Spurs and the Great West

User avatar
nrobertb
Firearm Fanatic
Firearm Fanatic
Posts: 1849
Joined: Sat Jun 03, 2017 11:02 am
Location: NW Lower MI

Re: Spurs and the Great West

Post by nrobertb »

The Suquamish Museum in Washington State opened in 1983 as the Suquamish Museum and Cultural Center, then only the second tribal museum in the state. In 2009 the Suquamish tribe launched a capital campaign to construct a new facility, enlisting Senator Patty Murray and former Washington Secretary of State Ralph Munro to help lead the effort. The new facility opened in 2012 and is triple the size of the original building. Constructed at a cost of $6 million, the 9,000-square-foot purpose-built structure is set in a small botanical garden on the Port Madison Indian Reservation and consists of two galleries, a gift shop, a 50-seat auditorium, and a climate-controlled storage room used to house artifacts not on display. The facility was designed by the Seattle architectural firm Mithun.

In addition to a large repository of photographs documenting tribal life from the 1860s to the present, the museum's collection includes 496 archaeological artifacts recovered from the site of the former Old Man House, a massive 790 ft long longhouse that served as the Suquamish capitol until its destruction in the late nineteenth century. Originally in the custody of the Burke Museum at the University of Washington, the artifacts, which include harpoon points, smoking pipes, and jewelry, were transferred to the Suquamish tribe in 2013. In 2014, the Port of Seattle transferred additional artifacts to the museum, including crockery and glass bottles, discovered during archaeological excavations in the 1970s at the Baba'kwob site, a pre-contact village located in what is now Seattle's Belltown neighborhood. The controversial transfer was contested by the Duwamish, an unrecognized tribe and historic Suquamish rival who claim ownership of the artifacts.

The museum's main gallery features a permanent exhibit titled "Ancient Shores – Changing Tides" that showcases drawings, documents, and historic photographs related to the Suquamish Tribe, contemporary and historic crafts, and interpretative panels and multimedia elements. The centerpiece of this exhibit is a 300-year-old carved canoe that was last used in the 1989 Paddle to Seattle, the first of a now annual series of canoe journeys through the Salish Sea undertaken by tribal members] A second gallery is used to house rotating exhibits from the museum's permanent collection, or items on loan from other museums, including traveling exhibits from the Smithsonian Institution Traveling Exhibition Service. Exhibits have included a display "Native Words, Native Warriors", chronicling the history of Native Americans in the U.S. armed forces.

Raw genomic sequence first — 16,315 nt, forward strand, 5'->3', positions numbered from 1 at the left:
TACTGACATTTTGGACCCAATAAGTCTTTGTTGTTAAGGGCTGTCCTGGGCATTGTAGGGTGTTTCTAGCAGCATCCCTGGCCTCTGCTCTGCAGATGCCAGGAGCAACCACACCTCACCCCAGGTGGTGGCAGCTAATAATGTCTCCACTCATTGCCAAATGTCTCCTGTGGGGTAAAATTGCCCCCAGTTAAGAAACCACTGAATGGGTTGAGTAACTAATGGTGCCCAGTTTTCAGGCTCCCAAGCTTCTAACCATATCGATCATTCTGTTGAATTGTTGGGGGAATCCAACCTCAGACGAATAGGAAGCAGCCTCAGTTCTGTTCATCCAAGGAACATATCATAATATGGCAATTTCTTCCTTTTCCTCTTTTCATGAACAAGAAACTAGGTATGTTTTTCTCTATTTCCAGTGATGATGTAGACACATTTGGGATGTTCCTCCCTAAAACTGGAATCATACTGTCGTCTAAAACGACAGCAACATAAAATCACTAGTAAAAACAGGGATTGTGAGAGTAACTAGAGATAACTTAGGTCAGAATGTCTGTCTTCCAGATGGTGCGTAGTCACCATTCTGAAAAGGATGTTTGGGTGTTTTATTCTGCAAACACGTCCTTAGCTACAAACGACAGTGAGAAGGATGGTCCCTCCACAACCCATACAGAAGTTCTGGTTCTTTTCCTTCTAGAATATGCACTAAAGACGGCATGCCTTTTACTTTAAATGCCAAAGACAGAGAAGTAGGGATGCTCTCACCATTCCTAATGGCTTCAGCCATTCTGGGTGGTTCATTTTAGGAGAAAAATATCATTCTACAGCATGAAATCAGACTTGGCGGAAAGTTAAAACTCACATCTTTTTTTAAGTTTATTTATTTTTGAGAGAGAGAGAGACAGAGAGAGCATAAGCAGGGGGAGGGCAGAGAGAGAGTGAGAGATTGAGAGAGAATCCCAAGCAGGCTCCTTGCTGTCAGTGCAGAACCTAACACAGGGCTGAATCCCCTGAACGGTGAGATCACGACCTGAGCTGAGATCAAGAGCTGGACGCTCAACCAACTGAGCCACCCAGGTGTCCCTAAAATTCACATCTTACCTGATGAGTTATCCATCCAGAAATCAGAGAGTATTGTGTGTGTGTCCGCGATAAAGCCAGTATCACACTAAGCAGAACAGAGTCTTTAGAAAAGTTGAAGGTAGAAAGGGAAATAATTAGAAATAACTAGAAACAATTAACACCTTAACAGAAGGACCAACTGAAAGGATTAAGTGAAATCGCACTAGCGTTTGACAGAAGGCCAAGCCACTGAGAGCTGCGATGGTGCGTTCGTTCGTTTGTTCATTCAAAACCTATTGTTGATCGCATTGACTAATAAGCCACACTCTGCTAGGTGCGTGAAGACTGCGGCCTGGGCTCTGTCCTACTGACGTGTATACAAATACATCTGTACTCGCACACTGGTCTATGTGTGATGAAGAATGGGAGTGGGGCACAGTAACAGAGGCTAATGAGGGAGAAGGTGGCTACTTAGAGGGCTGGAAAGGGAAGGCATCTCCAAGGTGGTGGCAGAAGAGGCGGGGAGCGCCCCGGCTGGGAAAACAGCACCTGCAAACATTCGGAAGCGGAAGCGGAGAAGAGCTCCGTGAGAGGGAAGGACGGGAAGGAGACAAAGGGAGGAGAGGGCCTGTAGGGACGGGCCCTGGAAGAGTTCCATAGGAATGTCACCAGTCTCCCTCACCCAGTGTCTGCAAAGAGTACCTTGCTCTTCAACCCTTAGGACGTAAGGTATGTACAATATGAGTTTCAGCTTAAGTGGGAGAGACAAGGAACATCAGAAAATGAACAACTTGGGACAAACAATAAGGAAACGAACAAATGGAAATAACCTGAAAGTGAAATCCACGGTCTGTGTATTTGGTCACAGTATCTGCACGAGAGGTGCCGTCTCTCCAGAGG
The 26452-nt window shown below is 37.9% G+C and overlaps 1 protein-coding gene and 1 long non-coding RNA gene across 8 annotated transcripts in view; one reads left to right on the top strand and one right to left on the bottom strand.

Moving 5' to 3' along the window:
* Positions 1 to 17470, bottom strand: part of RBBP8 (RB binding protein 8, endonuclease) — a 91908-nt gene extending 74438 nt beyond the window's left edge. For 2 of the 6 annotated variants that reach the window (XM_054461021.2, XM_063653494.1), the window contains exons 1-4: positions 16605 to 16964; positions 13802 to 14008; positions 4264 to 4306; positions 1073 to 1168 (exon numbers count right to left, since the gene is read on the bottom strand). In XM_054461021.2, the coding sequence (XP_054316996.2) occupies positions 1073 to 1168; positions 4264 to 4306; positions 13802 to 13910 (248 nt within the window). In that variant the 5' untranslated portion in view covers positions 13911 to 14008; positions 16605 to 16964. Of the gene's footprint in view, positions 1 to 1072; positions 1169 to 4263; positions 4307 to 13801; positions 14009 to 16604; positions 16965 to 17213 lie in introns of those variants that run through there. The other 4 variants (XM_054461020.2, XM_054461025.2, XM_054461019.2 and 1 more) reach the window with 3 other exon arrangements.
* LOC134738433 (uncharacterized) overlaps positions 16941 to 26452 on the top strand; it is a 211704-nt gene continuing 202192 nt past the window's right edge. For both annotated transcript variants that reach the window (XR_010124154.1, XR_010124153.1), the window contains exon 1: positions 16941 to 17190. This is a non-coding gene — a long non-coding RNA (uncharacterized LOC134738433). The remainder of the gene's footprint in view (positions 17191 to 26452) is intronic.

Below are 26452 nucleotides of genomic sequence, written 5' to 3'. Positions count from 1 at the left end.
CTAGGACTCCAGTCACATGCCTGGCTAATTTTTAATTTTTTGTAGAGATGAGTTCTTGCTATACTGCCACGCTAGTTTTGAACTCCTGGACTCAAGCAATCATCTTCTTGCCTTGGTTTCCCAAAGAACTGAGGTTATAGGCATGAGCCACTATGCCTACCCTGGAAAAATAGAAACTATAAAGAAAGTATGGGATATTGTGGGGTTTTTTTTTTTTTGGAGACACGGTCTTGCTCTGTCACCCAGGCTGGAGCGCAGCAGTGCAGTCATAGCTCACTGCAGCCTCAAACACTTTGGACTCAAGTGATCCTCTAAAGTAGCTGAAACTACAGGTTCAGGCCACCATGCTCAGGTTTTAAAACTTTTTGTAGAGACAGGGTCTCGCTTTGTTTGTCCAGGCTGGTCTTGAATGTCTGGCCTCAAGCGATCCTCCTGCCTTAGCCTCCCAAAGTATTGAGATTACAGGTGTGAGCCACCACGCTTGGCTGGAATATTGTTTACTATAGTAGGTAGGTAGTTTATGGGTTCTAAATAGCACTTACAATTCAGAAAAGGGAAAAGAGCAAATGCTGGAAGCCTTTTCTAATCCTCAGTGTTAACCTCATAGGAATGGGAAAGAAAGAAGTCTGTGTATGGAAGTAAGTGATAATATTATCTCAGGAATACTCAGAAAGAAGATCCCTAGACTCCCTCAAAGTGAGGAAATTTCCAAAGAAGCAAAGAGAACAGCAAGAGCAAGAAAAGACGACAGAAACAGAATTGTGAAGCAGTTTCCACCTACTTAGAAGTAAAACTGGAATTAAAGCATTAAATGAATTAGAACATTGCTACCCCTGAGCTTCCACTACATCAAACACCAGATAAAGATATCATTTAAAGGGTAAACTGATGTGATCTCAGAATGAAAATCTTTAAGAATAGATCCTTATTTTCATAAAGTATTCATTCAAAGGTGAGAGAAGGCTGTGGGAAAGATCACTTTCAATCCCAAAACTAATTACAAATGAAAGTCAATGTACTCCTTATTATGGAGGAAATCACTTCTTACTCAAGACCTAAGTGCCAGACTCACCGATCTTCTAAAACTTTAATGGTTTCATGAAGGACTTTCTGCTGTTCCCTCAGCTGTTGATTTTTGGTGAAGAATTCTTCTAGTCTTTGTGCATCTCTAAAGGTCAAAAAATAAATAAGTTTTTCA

Attachments
Suquamish_Museum_interior.jpg
User avatar
nrobertb
Firearm Fanatic
Firearm Fanatic
Posts: 1849
Joined: Sat Jun 03, 2017 11:02 am
Location: NW Lower MI

Re: Spurs and the Great West

Post by nrobertb »

Burney Falls is a waterfall on Burney Creek, within McArthur-Burney Falls Memorial State Park, in Shasta County, California.

The water comes from underground springs above and at the falls, which are 129 feet high, and provides an almost constant flow rate of 379 million litres per day, even during the dry summer months. Burney Creek is a tributary of the Pit River which has its mouth on the Lake Britton reservoir to the north.

The falls are an example of river drainage regulated by stratigraphically-controlled springs, and of a waterfall formed by undercutting of horizontal strata.

The falls were called "the Eighth Wonder of the World" by President Theodore Roosevelt, and were declared a National Natural Landmark in December 1954.
Attachments
The_Burney_Falls.jpg
User avatar
nrobertb
Firearm Fanatic
Firearm Fanatic
Posts: 1849
Joined: Sat Jun 03, 2017 11:02 am
Location: NW Lower MI

Re: Spurs and the Great West

Post by nrobertb »

The Mukilteo Light is an operational navigation aid located on the east side of Possession Sound at Mukilteo, Snohomish County, Washington. It is owned and operated by the City of Mukilteo as part of Mukilteo Lighthouse Park. The lighthouse is listed on the Washington State Heritage Register and was placed on the National Register of Historic Places in 1977.

Construction of the lighthouse began in 1905, using the Carl Leick design also seen in the second Ediz Hook lighthouse and Oregon's Cape Arago lighthouse. It was built of wood, while most other lighthouses of the era were constructed using brick and concrete. The lighthouse became operational in 1906, using a revolving Fresnel lens that was manufactured in France in 1852. In 1927, the original lens was replaced with the fixed (non-rotating) fourth-order Fresnel lens which is still in use. The lighthouse and a modern fog signal were automated in 1979, and in 1981, a remote fog sensor was installed.